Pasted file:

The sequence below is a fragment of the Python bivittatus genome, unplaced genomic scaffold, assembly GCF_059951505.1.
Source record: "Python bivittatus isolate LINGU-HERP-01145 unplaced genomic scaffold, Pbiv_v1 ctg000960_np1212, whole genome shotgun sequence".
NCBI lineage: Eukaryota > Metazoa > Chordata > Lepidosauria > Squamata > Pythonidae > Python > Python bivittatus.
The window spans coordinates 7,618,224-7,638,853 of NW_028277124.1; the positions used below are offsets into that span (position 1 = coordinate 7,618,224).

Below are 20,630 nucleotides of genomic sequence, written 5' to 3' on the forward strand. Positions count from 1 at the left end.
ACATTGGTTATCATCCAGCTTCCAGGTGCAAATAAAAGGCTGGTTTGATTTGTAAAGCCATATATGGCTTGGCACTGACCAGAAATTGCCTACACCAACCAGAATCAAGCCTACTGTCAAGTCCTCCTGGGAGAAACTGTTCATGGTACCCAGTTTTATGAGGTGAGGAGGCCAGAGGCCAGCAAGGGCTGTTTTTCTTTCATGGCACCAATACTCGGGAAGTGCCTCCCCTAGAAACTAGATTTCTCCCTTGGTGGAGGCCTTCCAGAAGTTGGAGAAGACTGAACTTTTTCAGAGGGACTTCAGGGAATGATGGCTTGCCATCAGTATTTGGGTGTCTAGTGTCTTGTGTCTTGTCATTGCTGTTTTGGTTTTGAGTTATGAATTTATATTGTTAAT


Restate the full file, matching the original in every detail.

The sequence below is a fragment of the Python bivittatus genome, unplaced genomic scaffold, assembly GCF_059951505.1.
Source record: "Python bivittatus isolate LINGU-HERP-01145 unplaced genomic scaffold, Pbiv_v1 ctg000960_np1212, whole genome shotgun sequence".
NCBI lineage: Eukaryota > Metazoa > Chordata > Lepidosauria > Squamata > Pythonidae > Python > Python bivittatus.
The window spans coordinates 7,618,224-7,638,853 of NW_028277124.1; the positions used below are offsets into that span (position 1 = coordinate 7,618,224).

Below are 20,630 nucleotides of genomic sequence, written 5' to 3' on the forward strand. Positions count from 1 at the left end.
ACATTGGTTATCATCCAGCTTCCAGGTGCAAATAAAAGGCTGGTTTGATTTGTAAAGCCATATATGGCTTGGCACTGACCAGAAATTGCCTACACCAACCAGAATCAAGCCTACTGTCAAGTCCTCCTGGGAGAAACTGTTCATGGTACCCAGTTTTATGAGGTGAGGAGGCCAGAGGCCAGCAAGGGCTGTTTTTCTTTCATGGCACCAATACTCGGGAAGTGCCTCCCCTAGAAACTAGATTTCTCCCTTGGTGGAGGCCTTCCAGAAGTTGGAGAAGACTGAACTTTTTCAGAGGGACTTCAGGGAATGATGGCTTGCCATCAGTATTTGGGTGTCTAGTGTCTTGTGTCTTGTCATTGCTGTTTTGGTTTTGAGTTATGAATTTATATTGTTAAT